THURSDAY, July 17, 2014 (HealthDay News) -- For older Americans, a fall can sometimes bring serious health consequences. And a new study finds that seniors are more likely to fall while carrying out routine daily errands than when they are walking for exercise.
As the researchers noted, seniors are in a bind when it comes to walking: Frequent walking actually boosts muscle strength and balance, but studies also show that up to 63 percent of falls among older people occur while walking.
So, is it safe for seniors to take that daily recreational stroll?
To find out, a team led by Wenjun Li, of the University of Massachusetts, tracked the walking habits and rates of outdoor falls among 765 Boston-area men and women aged 70 and older.
The researchers found that people who walked mainly to do shopping and other errands suffered more falls than those who walked for recreation. They also found that people in poorer neighborhoods walked primarily to do errands, not for exercise.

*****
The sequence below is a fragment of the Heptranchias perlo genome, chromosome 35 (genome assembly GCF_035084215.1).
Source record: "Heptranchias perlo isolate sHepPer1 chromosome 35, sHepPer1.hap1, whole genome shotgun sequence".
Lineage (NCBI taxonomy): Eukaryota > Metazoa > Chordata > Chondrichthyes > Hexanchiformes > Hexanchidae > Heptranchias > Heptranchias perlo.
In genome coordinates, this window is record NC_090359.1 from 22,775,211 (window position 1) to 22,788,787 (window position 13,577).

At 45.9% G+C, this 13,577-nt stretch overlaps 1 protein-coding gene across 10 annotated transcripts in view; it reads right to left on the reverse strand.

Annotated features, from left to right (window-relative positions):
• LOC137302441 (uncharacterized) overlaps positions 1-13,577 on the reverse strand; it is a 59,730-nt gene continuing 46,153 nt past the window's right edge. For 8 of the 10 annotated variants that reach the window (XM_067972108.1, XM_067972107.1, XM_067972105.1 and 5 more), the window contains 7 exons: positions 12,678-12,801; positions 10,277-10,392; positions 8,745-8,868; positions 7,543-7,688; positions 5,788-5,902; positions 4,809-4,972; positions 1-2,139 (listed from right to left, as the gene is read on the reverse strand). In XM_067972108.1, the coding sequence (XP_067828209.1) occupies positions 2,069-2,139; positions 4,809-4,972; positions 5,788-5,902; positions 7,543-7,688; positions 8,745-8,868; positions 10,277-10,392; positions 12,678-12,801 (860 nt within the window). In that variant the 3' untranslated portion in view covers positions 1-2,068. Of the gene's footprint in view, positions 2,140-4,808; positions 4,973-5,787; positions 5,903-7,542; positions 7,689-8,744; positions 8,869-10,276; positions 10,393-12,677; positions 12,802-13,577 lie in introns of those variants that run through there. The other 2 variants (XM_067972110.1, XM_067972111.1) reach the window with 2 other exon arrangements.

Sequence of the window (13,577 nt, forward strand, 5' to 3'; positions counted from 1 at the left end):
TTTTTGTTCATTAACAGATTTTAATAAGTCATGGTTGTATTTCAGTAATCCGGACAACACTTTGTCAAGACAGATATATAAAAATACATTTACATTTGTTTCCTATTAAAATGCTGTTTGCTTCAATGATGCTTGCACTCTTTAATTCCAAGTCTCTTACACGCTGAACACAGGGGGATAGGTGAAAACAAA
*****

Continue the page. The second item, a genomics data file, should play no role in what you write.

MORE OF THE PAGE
Seniors in poorer neighborhoods also had higher rates of falls on sidewalks, streets and curbs. That's important, the authors wrote, because "compared with falls in recreational areas, falls on sidewalks and streets were twice as likely to result in an injury and nearly 4 times as likely to result in a serious injury that needed medical attention."
Li's team say the study has important lessons for urban planners. They advise that "when considering municipal initiatives to improve the safety of walking environments, not only recreational paths and public parks but also areas where older people shop and do other errands of necessity should be taken into account."
The the study was published online July 17 in the American Journal of Public Health.
The U.S. National Institute on Aging has more about seniors and falls.
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